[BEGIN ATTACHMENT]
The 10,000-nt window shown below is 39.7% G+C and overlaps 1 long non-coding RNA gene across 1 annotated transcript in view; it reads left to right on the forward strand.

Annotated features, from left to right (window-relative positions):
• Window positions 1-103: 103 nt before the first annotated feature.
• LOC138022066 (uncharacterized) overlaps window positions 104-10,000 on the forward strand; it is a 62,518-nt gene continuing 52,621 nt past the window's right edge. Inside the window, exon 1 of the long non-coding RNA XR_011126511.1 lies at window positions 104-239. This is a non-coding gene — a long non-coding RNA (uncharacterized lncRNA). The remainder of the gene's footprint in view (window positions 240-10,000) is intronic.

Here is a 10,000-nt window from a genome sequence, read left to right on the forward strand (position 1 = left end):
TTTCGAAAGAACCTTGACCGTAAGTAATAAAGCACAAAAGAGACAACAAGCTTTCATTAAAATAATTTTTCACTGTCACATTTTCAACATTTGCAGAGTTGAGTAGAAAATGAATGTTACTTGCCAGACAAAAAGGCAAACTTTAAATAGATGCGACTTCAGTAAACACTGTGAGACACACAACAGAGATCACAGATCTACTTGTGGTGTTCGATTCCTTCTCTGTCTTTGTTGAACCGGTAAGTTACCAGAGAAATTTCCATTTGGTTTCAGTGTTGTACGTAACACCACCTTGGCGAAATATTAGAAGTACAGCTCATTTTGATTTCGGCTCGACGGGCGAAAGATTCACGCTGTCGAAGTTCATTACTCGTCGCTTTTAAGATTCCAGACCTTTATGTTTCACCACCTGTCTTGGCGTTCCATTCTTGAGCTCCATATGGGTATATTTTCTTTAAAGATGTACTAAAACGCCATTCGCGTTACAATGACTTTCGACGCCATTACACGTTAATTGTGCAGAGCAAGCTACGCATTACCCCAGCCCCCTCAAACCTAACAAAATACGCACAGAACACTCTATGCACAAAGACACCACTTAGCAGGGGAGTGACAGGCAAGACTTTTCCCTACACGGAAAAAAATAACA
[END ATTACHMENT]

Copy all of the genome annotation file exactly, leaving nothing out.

The 10,000-nt window shown below is 39.7% G+C and overlaps 1 long non-coding RNA gene across 1 annotated transcript in view; it reads left to right on the forward strand.

Annotated features, from left to right (window-relative positions):
• Window positions 1-103: 103 nt before the first annotated feature.
• LOC138022066 (uncharacterized) overlaps window positions 104-10,000 on the forward strand; it is a 62,518-nt gene continuing 52,621 nt past the window's right edge. Inside the window, exon 1 of the long non-coding RNA XR_011126511.1 lies at window positions 104-239. This is a non-coding gene — a long non-coding RNA (uncharacterized lncRNA). The remainder of the gene's footprint in view (window positions 240-10,000) is intronic.

Here is a 10,000-nt window from a genome sequence, read left to right on the forward strand (position 1 = left end):
TTTCGAAAGAACCTTGACCGTAAGTAATAAAGCACAAAAGAGACAACAAGCTTTCATTAAAATAATTTTTCACTGTCACATTTTCAACATTTGCAGAGTTGAGTAGAAAATGAATGTTACTTGCCAGACAAAAAGGCAAACTTTAAATAGATGCGACTTCAGTAAACACTGTGAGACACACAACAGAGATCACAGATCTACTTGTGGTGTTCGATTCCTTCTCTGTCTTTGTTGAACCGGTAAGTTACCAGAGAAATTTCCATTTGGTTTCAGTGTTGTACGTAACACCACCTTGGCGAAATATTAGAAGTACAGCTCATTTTGATTTCGGCTCGACGGGCGAAAGATTCACGCTGTCGAAGTTCATTACTCGTCGCTTTTAAGATTCCAGACCTTTATGTTTCACCACCTGTCTTGGCGTTCCATTCTTGAGCTCCATATGGGTATATTTTCTTTAAAGATGTACTAAAACGCCATTCGCGTTACAATGACTTTCGACGCCATTACACGTTAATTGTGCAGAGCAAGCTACGCATTACCCCAGCCCCCTCAAACCTAACAAAATACGCACAGAACACTCTATGCACAAAGACACCACTTAGCAGGGGAGTGACAGGCAAGACTTTTCCCTACACGGAAAAAAATAACA